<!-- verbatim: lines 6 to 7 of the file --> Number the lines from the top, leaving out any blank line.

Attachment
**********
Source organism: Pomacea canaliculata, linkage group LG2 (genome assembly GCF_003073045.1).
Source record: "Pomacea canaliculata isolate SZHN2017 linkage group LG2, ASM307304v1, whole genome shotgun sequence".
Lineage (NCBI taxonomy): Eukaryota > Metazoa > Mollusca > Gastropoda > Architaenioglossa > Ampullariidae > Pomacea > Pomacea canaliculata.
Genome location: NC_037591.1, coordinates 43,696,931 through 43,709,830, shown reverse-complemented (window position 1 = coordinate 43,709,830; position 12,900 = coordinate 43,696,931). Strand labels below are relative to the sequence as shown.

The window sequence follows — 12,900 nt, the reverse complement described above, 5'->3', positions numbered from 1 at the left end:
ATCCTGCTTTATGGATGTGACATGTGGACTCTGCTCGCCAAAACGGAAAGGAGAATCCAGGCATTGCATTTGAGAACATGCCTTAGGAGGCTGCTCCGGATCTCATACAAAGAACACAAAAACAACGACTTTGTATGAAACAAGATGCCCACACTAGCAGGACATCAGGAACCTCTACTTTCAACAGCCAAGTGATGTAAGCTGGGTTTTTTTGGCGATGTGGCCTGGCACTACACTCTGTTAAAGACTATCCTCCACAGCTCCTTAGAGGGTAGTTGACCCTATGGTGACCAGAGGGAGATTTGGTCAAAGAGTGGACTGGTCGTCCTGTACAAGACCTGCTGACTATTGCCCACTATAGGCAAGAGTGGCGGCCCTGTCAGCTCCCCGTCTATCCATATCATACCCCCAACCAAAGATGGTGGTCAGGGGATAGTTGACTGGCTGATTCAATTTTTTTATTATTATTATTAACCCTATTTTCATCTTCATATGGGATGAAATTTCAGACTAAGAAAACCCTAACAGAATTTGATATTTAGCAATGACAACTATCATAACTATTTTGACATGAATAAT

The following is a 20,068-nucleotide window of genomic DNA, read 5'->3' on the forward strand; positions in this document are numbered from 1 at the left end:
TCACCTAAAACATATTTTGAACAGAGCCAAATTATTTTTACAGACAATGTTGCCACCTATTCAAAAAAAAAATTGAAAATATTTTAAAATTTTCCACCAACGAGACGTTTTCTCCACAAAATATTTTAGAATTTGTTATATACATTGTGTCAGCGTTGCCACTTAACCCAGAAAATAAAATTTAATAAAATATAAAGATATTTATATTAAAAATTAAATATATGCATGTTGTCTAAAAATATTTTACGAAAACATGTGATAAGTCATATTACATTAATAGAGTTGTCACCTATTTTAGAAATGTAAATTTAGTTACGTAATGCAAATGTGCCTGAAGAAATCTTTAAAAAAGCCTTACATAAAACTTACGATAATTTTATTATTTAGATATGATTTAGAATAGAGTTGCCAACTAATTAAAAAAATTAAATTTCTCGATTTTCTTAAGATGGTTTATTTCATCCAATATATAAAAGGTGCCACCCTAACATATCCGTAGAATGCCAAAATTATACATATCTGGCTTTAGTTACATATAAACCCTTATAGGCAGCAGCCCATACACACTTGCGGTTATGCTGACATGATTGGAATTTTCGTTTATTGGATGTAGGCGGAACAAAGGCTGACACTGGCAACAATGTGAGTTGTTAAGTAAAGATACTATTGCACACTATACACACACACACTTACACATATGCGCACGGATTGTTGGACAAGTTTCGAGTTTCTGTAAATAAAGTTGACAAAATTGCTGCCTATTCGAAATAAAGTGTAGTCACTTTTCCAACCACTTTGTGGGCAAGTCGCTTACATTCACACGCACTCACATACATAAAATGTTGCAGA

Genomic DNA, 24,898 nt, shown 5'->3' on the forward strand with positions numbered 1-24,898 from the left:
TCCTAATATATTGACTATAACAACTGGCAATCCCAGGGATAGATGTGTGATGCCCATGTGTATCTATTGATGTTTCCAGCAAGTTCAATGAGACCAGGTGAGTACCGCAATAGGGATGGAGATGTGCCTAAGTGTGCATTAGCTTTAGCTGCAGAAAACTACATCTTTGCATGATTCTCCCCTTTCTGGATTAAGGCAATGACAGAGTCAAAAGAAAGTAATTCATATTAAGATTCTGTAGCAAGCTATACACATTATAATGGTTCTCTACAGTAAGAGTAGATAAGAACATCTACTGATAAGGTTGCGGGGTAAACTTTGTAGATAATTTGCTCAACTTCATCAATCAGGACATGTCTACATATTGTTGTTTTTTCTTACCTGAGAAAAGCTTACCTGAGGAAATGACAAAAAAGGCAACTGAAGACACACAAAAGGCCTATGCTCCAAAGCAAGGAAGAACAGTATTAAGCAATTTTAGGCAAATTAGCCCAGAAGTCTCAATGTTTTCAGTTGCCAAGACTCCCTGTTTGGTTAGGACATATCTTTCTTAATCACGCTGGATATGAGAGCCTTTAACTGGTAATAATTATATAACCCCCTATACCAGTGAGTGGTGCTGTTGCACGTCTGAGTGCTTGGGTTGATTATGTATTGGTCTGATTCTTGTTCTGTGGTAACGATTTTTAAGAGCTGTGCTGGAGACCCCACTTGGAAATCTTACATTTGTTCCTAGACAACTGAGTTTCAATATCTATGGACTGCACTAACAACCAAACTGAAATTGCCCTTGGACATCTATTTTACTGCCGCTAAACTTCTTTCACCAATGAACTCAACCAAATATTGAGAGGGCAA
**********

ATCCTGCTTTATGGATGTGACATGTGGACTCTGCTCGCCAAAACGGAAAGGAGAATCCAGGCATTGCATTTGAGAACATGCCTTAGGAGGCTGCTCCGGATCTCATACAAAGAACACAAAAACAACGACTTTGTATGAAACAAGATGCCCACACTAGCAGGACATCAGGAACCTCTACTTTCAACAGCCAAGTGATGTAAGCTGGGTTTTTTTGGCGATGTGGCCTGGCACTACACTCTGTTAAAGACTATCCTCCACAGCTCCTTAGAGGGTAGTTGACCCTATGGTGACCAGAGGGAGATTTGGTCAAAGAGTGGACTGGTCGTCCTGTACAAGACCTGCTGACTATTGCCCACTATAGGCAAGAGTGGCGGCCCTGTCAGCTCCCCGTCTATCCATATCATACCCCCAACCAAAGATGGTGGTCAGGGGATAGTTGACTGGCTGATTCAATTTTTTTATTATTATTATTAACCCTATTTTCATCTTCATATGGGATGAAATTTCAGACTAAGAAAACCCTAACAGAATTTGATATTTAGCAATGACAACTATCATAACTATTTTGACATGAATAAT

The following is a 20,068-nucleotide window of genomic DNA, read 5'->3' on the forward strand; positions in this document are numbered from 1 at the left end: